The last years the production of specialty cocoa is getting even more popular from small family businesses. Then commodity trading companies are also taking part in trading these types of specialty cocoa. These market trends make it clear that a new and interesting chapter opens in cocoa trading. Cocoa trading companies now they should also have flexible options regarding their specific CTRM systems for specialty cocoa.




16 most interesting facts about coffee

Posted by Markos Gkogkos
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7 minutes to read




The coffee lover


There are people who can’t start the day without having a freshly brewed cup of coffee. They love coffee so much that sometimes they call themselves “coffee addicts”.


Well, drinking a cup of coffee every day is not necessarily a bad habit. On the contrary, it’s proven to be healthy, scientist say. Your daily morning coffee provides you with more things than just an energy boost. It’s also shown to protect us against type 2 diabetes, liver diseases and lowers the risks of heart failure.  But, besides health there are even more interesting facts about coffee.



Coffee is culture


Going back in time, we’ve seen that coffee is not just a drink. It is actually a lot more. In the past, people gathered in houses to share a cup of coffee and exchange information.


In North America and a lot of western European countries, Starbucks and other coffee chains have dominated the market because they are providing to the customers a complete experience around coffee. Coffee and friends, coffee and work, coffee and snacks and coffee to go! The Irish mix coffee with whiskey and they call it “Irish coffee”. In Italy the espresso and espresso machine were born and made it the favorite whole-day beverage of Italians. In Greece, there is the “kafenio”, an old fashioned coffee shop for old gentlemen, where they drink Greek coffee and exchange political ideas or they play cards and a board game called “tavli”. Then also, in some countries, like Colombia or Brazil, the whole economy is based in coffee.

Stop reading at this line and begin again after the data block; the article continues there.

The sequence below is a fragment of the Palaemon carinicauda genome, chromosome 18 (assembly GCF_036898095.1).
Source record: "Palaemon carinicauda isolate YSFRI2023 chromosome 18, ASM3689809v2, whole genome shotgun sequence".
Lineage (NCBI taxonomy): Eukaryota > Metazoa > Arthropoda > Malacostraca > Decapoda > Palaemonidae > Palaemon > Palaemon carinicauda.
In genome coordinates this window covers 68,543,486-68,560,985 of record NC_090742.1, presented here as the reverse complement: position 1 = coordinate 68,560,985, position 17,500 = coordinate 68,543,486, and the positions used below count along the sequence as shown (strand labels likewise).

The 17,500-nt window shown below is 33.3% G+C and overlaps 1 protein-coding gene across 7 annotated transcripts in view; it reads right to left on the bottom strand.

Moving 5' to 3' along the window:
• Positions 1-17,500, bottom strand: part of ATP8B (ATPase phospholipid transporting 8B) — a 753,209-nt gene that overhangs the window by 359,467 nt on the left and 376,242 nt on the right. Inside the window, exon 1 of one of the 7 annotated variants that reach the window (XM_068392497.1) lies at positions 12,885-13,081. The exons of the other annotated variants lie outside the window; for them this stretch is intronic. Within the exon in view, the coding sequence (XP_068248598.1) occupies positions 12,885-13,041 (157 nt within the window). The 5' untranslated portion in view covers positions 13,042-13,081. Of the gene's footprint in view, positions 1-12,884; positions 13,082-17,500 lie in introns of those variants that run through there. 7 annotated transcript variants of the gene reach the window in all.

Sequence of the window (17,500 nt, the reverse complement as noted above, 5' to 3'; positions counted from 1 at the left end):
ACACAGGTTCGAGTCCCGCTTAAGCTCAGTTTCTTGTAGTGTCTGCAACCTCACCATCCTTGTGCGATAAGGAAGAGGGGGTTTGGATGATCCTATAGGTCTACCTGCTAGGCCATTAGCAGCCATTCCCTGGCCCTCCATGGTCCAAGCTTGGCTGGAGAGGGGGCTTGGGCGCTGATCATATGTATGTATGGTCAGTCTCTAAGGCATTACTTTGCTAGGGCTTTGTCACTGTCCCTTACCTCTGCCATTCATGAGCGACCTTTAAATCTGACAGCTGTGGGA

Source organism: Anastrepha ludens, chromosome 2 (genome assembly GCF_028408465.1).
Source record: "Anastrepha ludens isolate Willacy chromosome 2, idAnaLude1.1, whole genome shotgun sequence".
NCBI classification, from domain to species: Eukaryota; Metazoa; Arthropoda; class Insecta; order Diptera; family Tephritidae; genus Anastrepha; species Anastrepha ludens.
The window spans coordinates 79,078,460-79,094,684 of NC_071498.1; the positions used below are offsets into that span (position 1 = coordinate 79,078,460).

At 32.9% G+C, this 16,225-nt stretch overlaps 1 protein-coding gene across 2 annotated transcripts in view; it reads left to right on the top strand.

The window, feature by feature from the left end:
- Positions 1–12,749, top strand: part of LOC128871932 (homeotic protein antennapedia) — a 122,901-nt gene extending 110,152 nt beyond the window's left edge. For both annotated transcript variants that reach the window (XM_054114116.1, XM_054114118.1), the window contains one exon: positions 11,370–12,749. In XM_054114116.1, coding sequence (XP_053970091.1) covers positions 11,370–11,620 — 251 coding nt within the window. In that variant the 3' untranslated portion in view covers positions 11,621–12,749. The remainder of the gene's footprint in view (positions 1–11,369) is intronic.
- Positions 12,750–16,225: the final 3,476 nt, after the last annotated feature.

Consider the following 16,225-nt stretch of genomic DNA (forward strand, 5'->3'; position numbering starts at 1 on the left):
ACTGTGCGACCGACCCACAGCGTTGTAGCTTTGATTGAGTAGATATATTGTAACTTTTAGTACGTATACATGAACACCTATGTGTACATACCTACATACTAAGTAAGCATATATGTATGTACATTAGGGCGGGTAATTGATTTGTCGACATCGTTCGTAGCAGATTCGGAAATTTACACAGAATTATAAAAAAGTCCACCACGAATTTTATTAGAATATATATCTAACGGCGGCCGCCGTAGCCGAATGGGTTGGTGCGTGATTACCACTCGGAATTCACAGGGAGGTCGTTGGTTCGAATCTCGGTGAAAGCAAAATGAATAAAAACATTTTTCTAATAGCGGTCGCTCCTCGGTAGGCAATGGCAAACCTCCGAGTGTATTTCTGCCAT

So this makes us really curious to know more interesting facts about coffee as a commodity itself but also as a beverage.



Interesting facts about coffee


1. Second in the World

It’s the world’s 2nd largest traded commodity.  Crude oil is first. Yes, it is not a typo. Coffee is consumed in great quantities, making it the most beloved beverage after water. It’s worth is over $100 billion worldwide.

around the world


2. Hawaii is the only American state that grows coffee

Good coffee growing conditions require high altitudes, tropical climates, and rich soil. There is only one state, Hawaii, which is able to grow coffee.  It has been producing coffee even before it was a state. (Only recently, though, farms in California started growing coffee bushes!)



3. Coffee was discovered by a goat herder

It was said that coffee was discovered by a goat herder in Ethiopia in the 1500s.  He saw his goats eating coffee cherries. Afterwards, he observed a change in their behavior. They gained a high amount of energy and they didn’t sleep at night.  The herder shared his findings with local monks and then after they made a drink with coffee beans, they realized they could stay up all night and pray. Then, they spread the word to other Ethiopian monks and it reached across the civilized world.



4. Coffee helped Olympic athletes

Brazil couldn’t afford to send its athletes to Los Angeles  for the 1932 Olympics, so the government loaded them in a ship full of coffee which was sold on the way to finance their trip.



5. Mecca banned coffee

Coffee was banned in Mecca in 1511. It was believed to stimulate radical thinking and idleness.



6. Add cream, keep your coffee warm

Coffee stays warm 20% longer when you add cream.



7. Divorce because of terrible coffee